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"Free the sacred from its ties with money": Pope Francis in Sunday Reflection

Pope Francis gives his weekly Angelus message on Nov. 7, 2021. Vatican Media

The sacred things of our Catholic faith must be freed from their ties with money, Pope Francis said on Sunday.

In a reflection on the Gospel of the “widow’s mite” Nov. 7, the pope praised the woman for giving everything she had, without concern for how it would look to others.

Francis also criticized the hypocrisy of the scribes, who “devour the houses of widows” while appearing to be holy.

“The Lord denounces the exploitation of this woman, who, in making her offering, must return home without even the little she had to live on,” he said. “How important it is to free the sacred from its ties with money.”

Pope Francis spoke about the widow and the scribes during his weekly Angelus speech, which he delivered from a window overlooking St. Peter’s Square.

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In the message, he said Jesus praises the widow’s tithe to the treasury of the temple, because “she has nothing left, but finds her everything in God.”

“She is not afraid of losing the little she has because she trusts in God’s abundance, who multiplies the joy of those who give,” Francis added.

Jesus proposes this woman as a teacher of the faith, instead of the scribes, because “she does not go to the Temple to clear her conscience, she does not pray to make herself seen, she does not show off her faith, but she gives from her heart generously and freely.”

The pope urged people to not be hypocrites like the scribes, who “covered their vainglory with the name of God and, worse still, used religion to run their business, abusing their authority and exploiting the poor.”

Do not base your life on “the cult of appearances, externals, and the exaggerated care of one’s own image,” he advised. “In what we say and do, do we want to be appreciated and gratified or to render a service to God and to our neighbor, especially the weakest?”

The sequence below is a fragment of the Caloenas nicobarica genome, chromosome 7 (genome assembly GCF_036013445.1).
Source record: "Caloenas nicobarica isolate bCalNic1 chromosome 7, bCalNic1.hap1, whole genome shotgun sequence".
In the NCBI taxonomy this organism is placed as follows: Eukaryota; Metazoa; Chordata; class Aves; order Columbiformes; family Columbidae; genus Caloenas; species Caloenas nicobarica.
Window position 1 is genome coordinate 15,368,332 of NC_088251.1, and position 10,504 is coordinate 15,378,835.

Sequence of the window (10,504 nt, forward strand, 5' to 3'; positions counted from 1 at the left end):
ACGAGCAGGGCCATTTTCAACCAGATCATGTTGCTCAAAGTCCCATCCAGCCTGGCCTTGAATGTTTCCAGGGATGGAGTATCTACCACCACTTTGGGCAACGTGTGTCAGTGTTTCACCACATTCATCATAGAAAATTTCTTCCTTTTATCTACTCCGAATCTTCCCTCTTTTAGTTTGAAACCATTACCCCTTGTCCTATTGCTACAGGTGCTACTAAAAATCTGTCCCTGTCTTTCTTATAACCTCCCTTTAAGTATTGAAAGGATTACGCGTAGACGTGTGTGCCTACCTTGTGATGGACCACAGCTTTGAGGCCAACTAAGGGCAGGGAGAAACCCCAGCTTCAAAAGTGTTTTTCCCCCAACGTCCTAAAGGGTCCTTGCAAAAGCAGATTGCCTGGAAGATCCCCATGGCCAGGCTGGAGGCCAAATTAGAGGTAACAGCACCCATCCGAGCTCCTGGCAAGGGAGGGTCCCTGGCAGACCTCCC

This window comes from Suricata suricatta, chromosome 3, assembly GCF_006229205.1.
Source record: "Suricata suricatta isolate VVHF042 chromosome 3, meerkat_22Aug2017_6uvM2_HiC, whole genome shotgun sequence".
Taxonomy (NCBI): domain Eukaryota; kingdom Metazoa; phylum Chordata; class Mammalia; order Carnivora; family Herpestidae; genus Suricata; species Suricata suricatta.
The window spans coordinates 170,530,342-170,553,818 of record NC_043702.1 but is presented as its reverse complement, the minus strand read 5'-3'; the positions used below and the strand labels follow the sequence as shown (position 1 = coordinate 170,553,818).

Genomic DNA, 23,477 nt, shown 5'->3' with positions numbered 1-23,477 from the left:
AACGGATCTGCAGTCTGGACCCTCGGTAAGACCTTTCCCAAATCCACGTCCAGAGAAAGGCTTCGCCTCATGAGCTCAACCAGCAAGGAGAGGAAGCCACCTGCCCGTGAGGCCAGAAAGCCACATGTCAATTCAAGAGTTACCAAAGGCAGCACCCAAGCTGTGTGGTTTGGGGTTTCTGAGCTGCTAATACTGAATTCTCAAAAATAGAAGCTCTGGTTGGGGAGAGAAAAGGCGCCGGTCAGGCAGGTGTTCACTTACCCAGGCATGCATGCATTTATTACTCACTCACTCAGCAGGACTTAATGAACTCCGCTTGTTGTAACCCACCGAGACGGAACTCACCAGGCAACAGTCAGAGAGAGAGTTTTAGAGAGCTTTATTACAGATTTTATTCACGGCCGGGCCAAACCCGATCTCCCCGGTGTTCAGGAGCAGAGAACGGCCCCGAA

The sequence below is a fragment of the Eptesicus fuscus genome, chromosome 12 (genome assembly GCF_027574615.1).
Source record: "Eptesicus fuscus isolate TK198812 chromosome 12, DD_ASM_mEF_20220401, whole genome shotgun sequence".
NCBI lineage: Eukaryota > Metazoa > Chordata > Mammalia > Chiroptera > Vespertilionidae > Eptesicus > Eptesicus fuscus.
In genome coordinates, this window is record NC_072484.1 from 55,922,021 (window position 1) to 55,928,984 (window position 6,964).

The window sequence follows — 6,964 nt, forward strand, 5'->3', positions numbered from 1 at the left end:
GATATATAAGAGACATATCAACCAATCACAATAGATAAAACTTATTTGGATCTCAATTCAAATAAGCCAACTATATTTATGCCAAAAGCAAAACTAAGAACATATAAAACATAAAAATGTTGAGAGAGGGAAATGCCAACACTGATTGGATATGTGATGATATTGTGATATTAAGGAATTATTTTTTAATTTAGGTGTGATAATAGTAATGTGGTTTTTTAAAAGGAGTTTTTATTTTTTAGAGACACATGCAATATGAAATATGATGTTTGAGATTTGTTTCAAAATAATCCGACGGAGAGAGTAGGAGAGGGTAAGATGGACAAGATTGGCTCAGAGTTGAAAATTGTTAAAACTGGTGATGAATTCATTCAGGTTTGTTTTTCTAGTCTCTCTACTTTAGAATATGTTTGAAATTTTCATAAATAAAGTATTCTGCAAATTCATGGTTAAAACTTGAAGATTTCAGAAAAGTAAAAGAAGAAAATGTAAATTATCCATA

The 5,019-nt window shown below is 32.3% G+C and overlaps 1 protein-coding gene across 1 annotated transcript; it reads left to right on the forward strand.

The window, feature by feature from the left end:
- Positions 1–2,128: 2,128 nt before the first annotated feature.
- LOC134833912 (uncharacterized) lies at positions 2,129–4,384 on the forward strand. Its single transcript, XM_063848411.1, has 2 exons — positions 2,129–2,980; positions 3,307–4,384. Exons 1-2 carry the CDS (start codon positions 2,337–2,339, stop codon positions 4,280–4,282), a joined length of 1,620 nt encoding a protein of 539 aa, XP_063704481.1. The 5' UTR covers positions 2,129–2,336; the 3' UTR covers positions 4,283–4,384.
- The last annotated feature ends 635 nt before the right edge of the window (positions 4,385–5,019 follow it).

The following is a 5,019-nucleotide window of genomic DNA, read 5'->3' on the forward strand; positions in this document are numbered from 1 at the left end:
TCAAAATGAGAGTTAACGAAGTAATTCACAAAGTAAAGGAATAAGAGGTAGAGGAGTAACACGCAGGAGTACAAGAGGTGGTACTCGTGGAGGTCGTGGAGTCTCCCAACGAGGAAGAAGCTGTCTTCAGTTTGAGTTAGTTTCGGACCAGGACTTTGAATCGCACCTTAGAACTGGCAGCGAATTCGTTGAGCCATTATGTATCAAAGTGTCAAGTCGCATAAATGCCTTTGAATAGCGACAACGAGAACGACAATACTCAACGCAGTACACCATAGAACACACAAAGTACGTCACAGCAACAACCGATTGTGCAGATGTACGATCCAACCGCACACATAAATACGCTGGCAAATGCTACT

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“We must watch out for falsehood of the heart, against hypocrisy, which is a dangerous illness of the soul,” he said.

According to Pope Francis, the attitude of the scribes in the Gospel endures today in the form of clericalism, which he described as “being above the poor, exploiting them, ‘beating them,’ feeling perfect.”

“This is the evil of clericalism,” he said. “This is a warning for all time and for everyone, Church and society: never to take advantage of a specific role to crush others, never to make money off the backs of the weakest.”

We have to be vigilant in order to not fall into vanity, fixating on appearances and living superficially, Francis stated.

Jesus, by telling the story of the poor widow, shows us the path to healing from clericalism and hypocrisy, he said.

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“The sound of her few coins is more beautiful than the grandiose offerings of the rich, since they express a life sincerely dedicated to God, a faith that does not live by appearances but by unconditional trust. Let us learn from her: a faith without external frills, but interiorly sincere; a faith composed of humble love for God and for our brothers and sisters.”

After praying the Angelus, Pope Francis noted his concern for conflict in the region of the Horn of Africa, especially in Ethiopia. “I invite everyone to pray for those peoples who are so severely tried, and I renew my appeal that fraternal harmony and the peaceful way of dialogue prevail,” he said.

The pope also said he is praying for the victims of a Nov. 5 fuel explosion on the outskirts of Freetown, the capital of Sierra Leone.

According to Reuters, local authorities have reported that at least 99 people were killed and more than 100 injured when a fuel tanker exploded after a collision late on Friday.

The accident has caused an even greater strain on the city’s health system, which was still suffering from underfunding and a lack of doctors following the 2014-2016 Ebola epidemic.

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Pope Francis also noted the Nov. 6 beatification of three Capuchin Friars Minor who were killed in Manresa, Spain, in 1936.

The friars Fr. Josep Domenech Bonet, Joseph Oriol, and Domènech de Sant Pere de Riudebitlles “were killed in the period of religious persecution of the last century in Spain, proving to be meek and courageous witnesses of Christ,” the pope said.

“May their example help Christians today to remain faithful to their vocation, even in times of trial.”